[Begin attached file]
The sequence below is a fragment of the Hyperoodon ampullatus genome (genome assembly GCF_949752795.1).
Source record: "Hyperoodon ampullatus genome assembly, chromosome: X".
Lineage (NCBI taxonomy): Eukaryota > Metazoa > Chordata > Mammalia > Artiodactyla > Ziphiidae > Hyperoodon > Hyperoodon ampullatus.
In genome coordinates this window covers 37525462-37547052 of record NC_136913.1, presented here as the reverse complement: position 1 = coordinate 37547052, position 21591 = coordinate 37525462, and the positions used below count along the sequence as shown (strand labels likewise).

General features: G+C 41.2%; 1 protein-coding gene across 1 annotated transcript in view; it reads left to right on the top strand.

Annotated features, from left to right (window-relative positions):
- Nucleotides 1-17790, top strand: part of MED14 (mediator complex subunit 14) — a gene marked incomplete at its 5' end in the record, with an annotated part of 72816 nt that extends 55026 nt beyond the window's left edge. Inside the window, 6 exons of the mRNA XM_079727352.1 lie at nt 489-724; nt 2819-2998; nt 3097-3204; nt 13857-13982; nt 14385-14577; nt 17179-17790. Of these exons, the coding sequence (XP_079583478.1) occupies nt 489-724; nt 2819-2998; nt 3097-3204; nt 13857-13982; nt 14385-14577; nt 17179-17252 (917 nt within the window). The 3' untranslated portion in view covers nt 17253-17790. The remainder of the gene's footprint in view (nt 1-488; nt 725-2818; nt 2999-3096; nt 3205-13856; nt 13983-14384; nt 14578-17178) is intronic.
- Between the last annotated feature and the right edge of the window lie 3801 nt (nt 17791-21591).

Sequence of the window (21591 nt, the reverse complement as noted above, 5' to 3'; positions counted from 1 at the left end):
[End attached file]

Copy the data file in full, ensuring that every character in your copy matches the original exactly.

The sequence below is a fragment of the Hyperoodon ampullatus genome (genome assembly GCF_949752795.1).
Source record: "Hyperoodon ampullatus genome assembly, chromosome: X".
Lineage (NCBI taxonomy): Eukaryota > Metazoa > Chordata > Mammalia > Artiodactyla > Ziphiidae > Hyperoodon > Hyperoodon ampullatus.
In genome coordinates this window covers 37525462-37547052 of record NC_136913.1, presented here as the reverse complement: position 1 = coordinate 37547052, position 21591 = coordinate 37525462, and the positions used below count along the sequence as shown (strand labels likewise).

General features: G+C 41.2%; 1 protein-coding gene across 1 annotated transcript in view; it reads left to right on the top strand.

Annotated features, from left to right (window-relative positions):
- Nucleotides 1-17790, top strand: part of MED14 (mediator complex subunit 14) — a gene marked incomplete at its 5' end in the record, with an annotated part of 72816 nt that extends 55026 nt beyond the window's left edge. Inside the window, 6 exons of the mRNA XM_079727352.1 lie at nt 489-724; nt 2819-2998; nt 3097-3204; nt 13857-13982; nt 14385-14577; nt 17179-17790. Of these exons, the coding sequence (XP_079583478.1) occupies nt 489-724; nt 2819-2998; nt 3097-3204; nt 13857-13982; nt 14385-14577; nt 17179-17252 (917 nt within the window). The 3' untranslated portion in view covers nt 17253-17790. The remainder of the gene's footprint in view (nt 1-488; nt 725-2818; nt 2999-3096; nt 3205-13856; nt 13983-14384; nt 14578-17178) is intronic.
- Between the last annotated feature and the right edge of the window lie 3801 nt (nt 17791-21591).

Sequence of the window (21591 nt, the reverse complement as noted above, 5' to 3'; positions counted from 1 at the left end):